The Flash: Is The Jay Garrick We Know A Clone?


Note: This article contains spoilers for The Flash Season 2, episode 14, “Escape from Earth-2.” Please watch it first before continuing on, unless you simply don’t like surprises!

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This week’s episode of The Flash ended in apparent tragedy. Everyone made it back through the portal from Earth-2 and Jay Garrick had tossed through the device that would close the last breach. But seconds away from the happy ending, Zoom had to ruin it, thrusting an arm through Jay’s chest and yanking him back through the breach right in front of a horrified Caitlin Snow.

One of the original heroes from DC Comics, suddenly killed off. Except … what if that wasn’t Jay Garrick?

Much of the fan speculation surrounding The Flash has to do with the mysterious man in the iron mask that Zoom is holding prisoner in his lair. The most popular theory is that the real Jay Garrick is inside that helmet, but that still doesn’t explain who has captured Caitlin’s heart and protected Central City for the last two weeks.

He could be a clone of the true Jay, one either unintentionally or knowingly working for Zoom. Or he could be a clone of Hunter Zolomon, and idea that fellow FanSided editor David Harris Jr. recently summed up on Facebook:

"Earth 1 Hunter Zolomon is Zoom and he created a Speed Force mirage when he took Caitlyn to the park to show himself to her. He also is so fast that he has created a clone of himself that has no speed force and that is who has been hanging around with Caitlyn when he jumps back to Earth 2 to go do stuff there."

Either way, there’s more than one reason to suspect that the “Jay” we saw killed off this week is a clone. Here are just a few:

Cloning science isn’t too much of a leap for The Flash

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A human clone might be a step further than anything we’ve seen so far on the series, but considering the gizmos that the S.T.A.R. Labs crew whips up every wee, it’s not that much of a stretch. We’re talking about a show that has a man zipping around at thousands of miles an hour and has introduced both time travel and an infinite number of alternate Earths in just its first season and a half.

There’s also the Earth-2 factor to consider. While everyone on that world dresses like they’re still back in the first half of the 20th century, there are plenty of technological advances on display that haven’t yet come to pass in the real world, or even on Earth-1, for that matter. Scientists on Earth-2 could absolutely be ahead of the curve when it comes to cloning.

It would explain Jay’s cellular degeneration

One of the problems that Jay has been facing in recent weeks is the fact that he’s dying. His cells are degenerating, supposedly because he lost his speed (and we’ll get to that in a second), and only Caitlin’s breakthrough with Velocity-9 has been able to stop the process.

But if Jay is a clone, that would offer another explanation for why his cells aren’t behaving correctly. It’s a standard comic book and science fiction trope that clones aren’t always stable, and will eventually fall apart completely over time. Caitlin may have come to this same conclusion herself over time — cloning would be more in her wheelhouse than anyone else at S.T.A.R. Labs — but Zoom probably just eliminated any chance of that happening.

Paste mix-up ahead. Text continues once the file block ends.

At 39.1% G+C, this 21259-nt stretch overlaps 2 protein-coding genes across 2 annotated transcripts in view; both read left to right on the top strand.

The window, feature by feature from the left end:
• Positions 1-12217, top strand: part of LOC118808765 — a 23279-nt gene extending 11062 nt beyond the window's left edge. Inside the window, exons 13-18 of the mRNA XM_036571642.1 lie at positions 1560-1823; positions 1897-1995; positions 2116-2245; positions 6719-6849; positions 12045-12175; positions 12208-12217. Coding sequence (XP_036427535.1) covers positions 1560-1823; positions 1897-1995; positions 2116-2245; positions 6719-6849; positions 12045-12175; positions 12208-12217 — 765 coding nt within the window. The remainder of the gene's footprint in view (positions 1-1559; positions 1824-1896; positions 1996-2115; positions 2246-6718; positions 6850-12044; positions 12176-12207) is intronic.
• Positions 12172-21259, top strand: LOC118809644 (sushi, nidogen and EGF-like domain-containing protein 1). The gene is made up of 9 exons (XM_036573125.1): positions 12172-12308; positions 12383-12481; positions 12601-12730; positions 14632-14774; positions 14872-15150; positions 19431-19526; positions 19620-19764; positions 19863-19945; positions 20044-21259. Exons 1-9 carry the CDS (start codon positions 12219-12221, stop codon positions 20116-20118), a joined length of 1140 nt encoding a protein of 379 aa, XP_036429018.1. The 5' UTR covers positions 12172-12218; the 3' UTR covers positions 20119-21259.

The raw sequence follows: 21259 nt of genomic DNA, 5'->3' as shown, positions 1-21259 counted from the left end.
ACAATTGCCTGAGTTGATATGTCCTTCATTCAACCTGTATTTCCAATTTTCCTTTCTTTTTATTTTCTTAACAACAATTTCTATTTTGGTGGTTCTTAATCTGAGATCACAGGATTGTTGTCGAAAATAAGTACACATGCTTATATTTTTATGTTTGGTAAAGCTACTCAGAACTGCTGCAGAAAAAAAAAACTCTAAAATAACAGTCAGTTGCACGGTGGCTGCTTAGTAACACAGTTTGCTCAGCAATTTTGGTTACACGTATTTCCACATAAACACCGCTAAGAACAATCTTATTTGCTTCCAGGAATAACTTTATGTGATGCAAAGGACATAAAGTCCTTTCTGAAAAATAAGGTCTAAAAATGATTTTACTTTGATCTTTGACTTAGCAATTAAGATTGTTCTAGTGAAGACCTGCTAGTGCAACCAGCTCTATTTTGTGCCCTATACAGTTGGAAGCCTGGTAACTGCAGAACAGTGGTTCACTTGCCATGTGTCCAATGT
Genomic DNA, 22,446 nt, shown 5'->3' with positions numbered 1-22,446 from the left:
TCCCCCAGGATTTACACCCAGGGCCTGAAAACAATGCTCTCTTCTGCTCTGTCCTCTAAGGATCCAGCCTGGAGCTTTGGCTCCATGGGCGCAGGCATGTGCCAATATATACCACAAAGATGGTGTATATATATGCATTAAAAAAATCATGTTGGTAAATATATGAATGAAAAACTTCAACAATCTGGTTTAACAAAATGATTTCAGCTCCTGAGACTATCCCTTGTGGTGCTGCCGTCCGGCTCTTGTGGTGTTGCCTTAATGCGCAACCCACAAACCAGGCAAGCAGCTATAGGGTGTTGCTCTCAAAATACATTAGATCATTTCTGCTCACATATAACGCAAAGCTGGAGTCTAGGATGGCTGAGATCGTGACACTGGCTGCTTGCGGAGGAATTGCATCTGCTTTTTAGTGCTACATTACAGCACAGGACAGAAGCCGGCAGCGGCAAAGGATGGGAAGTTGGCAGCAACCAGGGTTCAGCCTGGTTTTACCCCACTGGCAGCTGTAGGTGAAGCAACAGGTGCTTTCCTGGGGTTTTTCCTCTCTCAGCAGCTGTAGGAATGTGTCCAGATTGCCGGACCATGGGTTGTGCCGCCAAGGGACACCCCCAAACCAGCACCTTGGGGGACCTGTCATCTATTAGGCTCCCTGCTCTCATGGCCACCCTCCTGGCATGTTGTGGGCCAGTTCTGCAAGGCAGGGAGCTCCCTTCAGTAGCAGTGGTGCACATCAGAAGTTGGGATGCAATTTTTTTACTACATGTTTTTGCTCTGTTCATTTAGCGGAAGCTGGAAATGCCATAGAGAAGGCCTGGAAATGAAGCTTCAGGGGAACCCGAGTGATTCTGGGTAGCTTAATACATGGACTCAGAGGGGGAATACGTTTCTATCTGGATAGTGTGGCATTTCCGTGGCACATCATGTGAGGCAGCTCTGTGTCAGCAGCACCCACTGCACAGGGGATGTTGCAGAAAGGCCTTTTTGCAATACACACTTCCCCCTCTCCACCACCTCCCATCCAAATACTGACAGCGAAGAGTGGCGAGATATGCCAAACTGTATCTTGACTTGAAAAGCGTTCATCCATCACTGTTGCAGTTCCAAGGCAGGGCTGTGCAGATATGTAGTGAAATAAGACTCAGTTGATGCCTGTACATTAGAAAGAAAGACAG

She’s also been led down the wrong scientific path by Jay himself, which leads us to …

Being a clone would explain Jay’s lack of super-speed

Jay’s story about why he’s no longer a speedster has changed, but he was obviously lying to Caitlin about it all along. First he claimed that Zoom stole his speed, and he later said it was his own experiments with Velocity-6 that backfired and took away the powers he already had.

If Jay is a clone, though, he wouldn’t necessarily have super-speed at all. The connection to the Speed Force wouldn’t have to transfer to a clone, so whether he’s a copy of Zolomon or the real Jay Garrick, he’s likely just a normal guy unless he’s using Velocity-9.

It’s also interesting to note that in the comics, Velocity-9 would grant temporary super-speed to people who didn’t have it, not enhance the powers of those who were already speedsters. Assuming it operates the same way on The Flash, it would put clone Jay’s reluctance for it to be given to Barry in a new light, since he might be found out. And to date, no one else has used it but Jay.

It might even be why Jay is a coward

One of the things that has never seemed right about the Jay Garrick presented to us on The Flash is that he’s supposedly too scared to fight Zoom or put his life on the line, at least until he meets Caitlin. His comic book counterpart is one of the most heroic, noble superheroes of all time, so this characterization is a drastic change from the source material.

Unless, of course, “Jay” knows he’s a fake. A clone might have reason to have a heightened sense of self-preservation, not to mention a healthy dose of self-doubt knowing that it wasn’t really him that performed any super-heroics on Earth-2. That also means we still have a chance of getting a properly heroic Jay once this season comes to its conclusion, which would make a lot of longtime comic fans very happy.

Next: The Flash: Who is the Man in the Iron Mask?

This is all mere conjecture for the time being, but it’s as plausible as any other guess about Jay’s true nature. If it does turn out that the Jay Garrick Teddy Sears has been playing so far was a clone, it’ll add another cruel twist to the heartache that the writers on The Flash continually serve up to poor Caitlin. But that’s a whole separate discussion for another time.